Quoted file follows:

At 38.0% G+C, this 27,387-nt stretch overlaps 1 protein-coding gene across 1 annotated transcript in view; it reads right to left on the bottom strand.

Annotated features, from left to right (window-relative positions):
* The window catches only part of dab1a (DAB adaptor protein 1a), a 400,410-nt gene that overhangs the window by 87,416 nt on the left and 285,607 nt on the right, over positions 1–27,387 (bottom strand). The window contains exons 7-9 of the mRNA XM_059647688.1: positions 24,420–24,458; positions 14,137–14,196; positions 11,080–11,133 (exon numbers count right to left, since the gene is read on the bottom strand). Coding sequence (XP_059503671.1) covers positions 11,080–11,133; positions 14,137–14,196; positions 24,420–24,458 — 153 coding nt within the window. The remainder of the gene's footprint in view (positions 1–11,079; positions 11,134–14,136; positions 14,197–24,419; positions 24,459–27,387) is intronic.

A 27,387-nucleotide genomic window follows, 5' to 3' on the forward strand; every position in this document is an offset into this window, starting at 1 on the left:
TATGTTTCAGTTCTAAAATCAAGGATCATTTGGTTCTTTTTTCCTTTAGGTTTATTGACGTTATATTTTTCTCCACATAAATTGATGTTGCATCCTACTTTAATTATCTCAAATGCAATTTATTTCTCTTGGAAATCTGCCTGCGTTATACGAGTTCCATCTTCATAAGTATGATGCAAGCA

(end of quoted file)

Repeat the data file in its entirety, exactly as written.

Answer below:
At 38.0% G+C, this 27,387-nt stretch overlaps 1 protein-coding gene across 1 annotated transcript in view; it reads right to left on the bottom strand.

Annotated features, from left to right (window-relative positions):
* The window catches only part of dab1a (DAB adaptor protein 1a), a 400,410-nt gene that overhangs the window by 87,416 nt on the left and 285,607 nt on the right, over positions 1–27,387 (bottom strand). The window contains exons 7-9 of the mRNA XM_059647688.1: positions 24,420–24,458; positions 14,137–14,196; positions 11,080–11,133 (exon numbers count right to left, since the gene is read on the bottom strand). Coding sequence (XP_059503671.1) covers positions 11,080–11,133; positions 14,137–14,196; positions 24,420–24,458 — 153 coding nt within the window. The remainder of the gene's footprint in view (positions 1–11,079; positions 11,134–14,136; positions 14,197–24,419; positions 24,459–27,387) is intronic.

A 27,387-nucleotide genomic window follows, 5' to 3' on the forward strand; every position in this document is an offset into this window, starting at 1 on the left:
TATGTTTCAGTTCTAAAATCAAGGATCATTTGGTTCTTTTTTCCTTTAGGTTTATTGACGTTATATTTTTCTCCACATAAATTGATGTTGCATCCTACTTTAATTATCTCAAATGCAATTTATTTCTCTTGGAAATCTGCCTGCGTTATACGAGTTCCATCTTCATAAGTATGATGCAAGCA